Physician Market Share Data: Where it Comes From & Why it Matters

Physician Market Share Data Where it Comes From & Why it Matters

Access to physician market share data is quickly becoming less a commodity and more an essential component of a physician relations program. Dr. David Zirkle, an expert in physician relations with Barlow/McCarthy, affirms that “market share data is the one sure-fire way to assess your organization’s performance relative to competitors in the marketplace.”

Though data can work magic for a physician relations department, it doesn’t appear out of thin air. Knowing where data comes from and how it works can give valuable insight on how to really leverage this asset to your greatest advantage.  

Where Physician Market Share Data Comes From

For starters, physician market share data comes from insurance claims data. There are 2 types of claims data:

  • Internal claims data — which is derived from patient interactions within your hospital or healthcare facility
  • External claims data — which is derived from patient interactions happening at all facilities outside of your hospital

Internal claims data can generally be accessed through your own data resources (accounts payable/receivable, intake, etc.), while external claims data is what you want to take a closer look at to see market share and referral behavior. But how is it obtained?

It all starts with a patient going to the doctor. After this patient leaves the office, insurance forms containing information on the visit and any referrals are stored in a practice management software system. These documents, like CMS1500 or 837 forms, are then sent to data clearinghouses, where they accumulate in a large data storage system. Payers prefer to receive claims in bulk so that, rather than repeatedly sending smaller individual payments, they can pay providers in large conglomerate sums. Once these claims have accumulated to a certain number, they are then processed and payments are issued.

The data clearinghouses offer private companies the option to purchase the bulk data after it has been “de-identified”. In other words, all the information that could trace the claim back to the original patient is removed (such as name, social security number, date of birth, etc.) What remains is a holistic view of patients’ interactions with the health care system within a particular region. Most importantly to those working in physician relations, it gives accurate figures on physician referral patterns.

How it Works

When it is purchased from a clearinghouse, data is more or less an enormous cache of physician names and numbers. Some of these files are so large they can’t be opened by most computers or Excel applications. In a spreadsheet they span thousands—and in some cases—millions of cells down and across. In its raw form, claims data is not very helpful.

In order to really make use of claims data, you need to import it into a business intelligence program specifically designed to handle this type of file. Once imported, a BI program (like our data platform) is able to sort this data into figures and graphs that give you a clear idea of referral behavior among physicians throughout your region.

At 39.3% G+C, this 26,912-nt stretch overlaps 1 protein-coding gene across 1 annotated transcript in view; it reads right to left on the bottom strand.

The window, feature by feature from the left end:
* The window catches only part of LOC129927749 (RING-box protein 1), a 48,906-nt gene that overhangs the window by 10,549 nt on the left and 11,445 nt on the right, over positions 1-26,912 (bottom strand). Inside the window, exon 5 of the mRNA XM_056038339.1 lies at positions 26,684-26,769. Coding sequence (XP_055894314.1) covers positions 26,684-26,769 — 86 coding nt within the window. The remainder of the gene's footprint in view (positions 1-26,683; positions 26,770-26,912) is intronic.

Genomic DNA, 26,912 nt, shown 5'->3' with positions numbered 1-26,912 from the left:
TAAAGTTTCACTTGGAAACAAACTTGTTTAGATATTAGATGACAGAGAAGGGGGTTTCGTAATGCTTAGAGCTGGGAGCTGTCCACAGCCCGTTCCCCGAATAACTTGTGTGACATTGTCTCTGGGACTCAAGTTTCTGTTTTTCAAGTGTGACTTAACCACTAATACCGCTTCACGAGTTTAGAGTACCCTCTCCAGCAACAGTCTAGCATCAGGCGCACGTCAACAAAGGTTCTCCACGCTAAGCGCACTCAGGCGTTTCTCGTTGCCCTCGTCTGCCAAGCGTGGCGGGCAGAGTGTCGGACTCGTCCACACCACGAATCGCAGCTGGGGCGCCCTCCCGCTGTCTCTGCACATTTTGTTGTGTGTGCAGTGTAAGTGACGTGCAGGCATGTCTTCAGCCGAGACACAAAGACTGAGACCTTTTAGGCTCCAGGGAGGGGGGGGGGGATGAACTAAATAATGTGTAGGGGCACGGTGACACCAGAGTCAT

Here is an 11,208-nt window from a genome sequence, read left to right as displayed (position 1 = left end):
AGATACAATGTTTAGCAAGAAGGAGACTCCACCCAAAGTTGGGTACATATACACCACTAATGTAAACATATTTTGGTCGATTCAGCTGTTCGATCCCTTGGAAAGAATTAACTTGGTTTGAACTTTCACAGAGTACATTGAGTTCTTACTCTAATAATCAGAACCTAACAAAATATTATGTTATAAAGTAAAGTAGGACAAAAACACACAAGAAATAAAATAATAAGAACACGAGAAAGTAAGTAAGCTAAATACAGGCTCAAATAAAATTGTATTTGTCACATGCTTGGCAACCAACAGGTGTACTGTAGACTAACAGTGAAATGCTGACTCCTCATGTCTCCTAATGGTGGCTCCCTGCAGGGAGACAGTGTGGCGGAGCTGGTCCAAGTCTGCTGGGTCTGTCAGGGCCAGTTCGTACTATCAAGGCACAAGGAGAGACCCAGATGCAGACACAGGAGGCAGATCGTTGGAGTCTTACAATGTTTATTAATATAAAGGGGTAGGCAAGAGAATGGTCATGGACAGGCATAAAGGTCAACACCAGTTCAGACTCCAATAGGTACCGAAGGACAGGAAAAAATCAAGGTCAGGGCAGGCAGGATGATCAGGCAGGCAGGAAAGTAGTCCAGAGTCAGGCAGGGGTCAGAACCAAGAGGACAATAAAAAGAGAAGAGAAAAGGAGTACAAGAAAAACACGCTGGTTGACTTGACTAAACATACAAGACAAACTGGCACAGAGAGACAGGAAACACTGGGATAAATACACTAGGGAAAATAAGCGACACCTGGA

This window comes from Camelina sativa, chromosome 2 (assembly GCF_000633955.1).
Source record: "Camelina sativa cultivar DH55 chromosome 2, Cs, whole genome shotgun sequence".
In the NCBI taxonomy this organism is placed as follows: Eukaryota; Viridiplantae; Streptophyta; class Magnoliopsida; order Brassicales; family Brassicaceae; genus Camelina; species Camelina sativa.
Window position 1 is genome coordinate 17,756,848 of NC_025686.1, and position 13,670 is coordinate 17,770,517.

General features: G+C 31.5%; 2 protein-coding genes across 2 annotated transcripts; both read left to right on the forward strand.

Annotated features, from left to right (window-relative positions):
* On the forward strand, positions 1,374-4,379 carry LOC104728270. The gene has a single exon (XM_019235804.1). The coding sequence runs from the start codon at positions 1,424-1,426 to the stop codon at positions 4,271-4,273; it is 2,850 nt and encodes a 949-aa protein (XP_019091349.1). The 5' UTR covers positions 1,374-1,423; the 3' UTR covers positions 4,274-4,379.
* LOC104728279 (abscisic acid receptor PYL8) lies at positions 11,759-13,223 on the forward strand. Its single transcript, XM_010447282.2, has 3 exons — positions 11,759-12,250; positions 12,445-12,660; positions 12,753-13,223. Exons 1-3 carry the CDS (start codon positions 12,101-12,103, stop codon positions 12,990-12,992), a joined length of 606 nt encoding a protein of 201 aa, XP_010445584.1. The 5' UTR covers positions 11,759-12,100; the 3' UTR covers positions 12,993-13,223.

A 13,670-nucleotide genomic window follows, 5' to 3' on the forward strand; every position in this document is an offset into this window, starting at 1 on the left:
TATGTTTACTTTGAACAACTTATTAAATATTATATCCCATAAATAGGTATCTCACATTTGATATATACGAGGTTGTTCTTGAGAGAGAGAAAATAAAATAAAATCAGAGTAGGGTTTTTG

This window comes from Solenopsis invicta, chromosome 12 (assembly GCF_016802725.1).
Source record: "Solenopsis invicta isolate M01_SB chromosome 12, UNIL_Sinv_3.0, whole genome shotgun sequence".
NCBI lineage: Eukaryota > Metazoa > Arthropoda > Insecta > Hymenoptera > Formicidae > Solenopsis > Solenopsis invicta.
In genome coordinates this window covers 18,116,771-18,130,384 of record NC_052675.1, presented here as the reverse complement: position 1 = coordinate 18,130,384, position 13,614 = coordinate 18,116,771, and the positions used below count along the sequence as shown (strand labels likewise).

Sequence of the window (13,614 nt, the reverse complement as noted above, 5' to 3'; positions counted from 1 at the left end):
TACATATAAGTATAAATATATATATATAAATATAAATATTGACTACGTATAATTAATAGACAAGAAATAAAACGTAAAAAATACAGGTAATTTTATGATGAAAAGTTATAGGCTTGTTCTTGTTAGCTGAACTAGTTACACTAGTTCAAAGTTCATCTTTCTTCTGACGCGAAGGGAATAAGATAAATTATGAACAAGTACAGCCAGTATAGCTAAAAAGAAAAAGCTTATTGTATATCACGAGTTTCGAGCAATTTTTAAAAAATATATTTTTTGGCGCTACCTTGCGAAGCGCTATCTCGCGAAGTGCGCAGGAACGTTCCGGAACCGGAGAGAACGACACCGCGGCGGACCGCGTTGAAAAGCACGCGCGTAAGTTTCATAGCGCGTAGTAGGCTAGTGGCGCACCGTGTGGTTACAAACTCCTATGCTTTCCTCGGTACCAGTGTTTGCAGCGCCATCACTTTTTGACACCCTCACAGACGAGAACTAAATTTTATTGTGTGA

For instance, you might see that Dr. Lee, an independent primary care physician, refers about 65% of his cardiology patients to you. But the data also shows that he is sending the remaining 35% of his patients to an out-of-network facility. Studies show that 66% of all referrals are based on the physician’s preference—perhaps Dr. Lee is unaware that your hospital has the specialties needed for those patients, or perhaps he personally knows the specialist he is referring to.

Dr. Lee would be considered a splitter (a physician that “splits” his referrals between your organization and your competitors’), and due to the information provided by your analysis of the claims data, you can figure out a strategy to reach out to him and see how you can acquire the other 35% of his patients. A physician liaison could educate him on the hospital’s range of services and procedures, clear up any issues, and introduce him to some of the specialists working at the hospital. Data also helps organizations retain referrals from “loyalist” physicians, and its 360° view of the industry makes it possible to strategically seek out and explore new markets and opportunities for growth.

Over time, you can demonstrate the ROI of outreach efforts by showing the increase in referrals through both internal claims data (what’s going on within your own facility) and external claims data (everything going on around you). Most importantly, claims data provides a clear view of physician referral behavior that translates into actionable tasks and initiatives, leading to a solid strategy for growth.

See how Marketware’s data and analytics platform can help you better understanding physician market share data and how you can use it to demonstrate your ROI. Schedule a customized tour of our physician strategy suite today

Date: March 17 2021
Subject: Healthcare Analytics
About the Author
Amanda Houchins — VP, Sales
Amanda Houchins

VP of Sales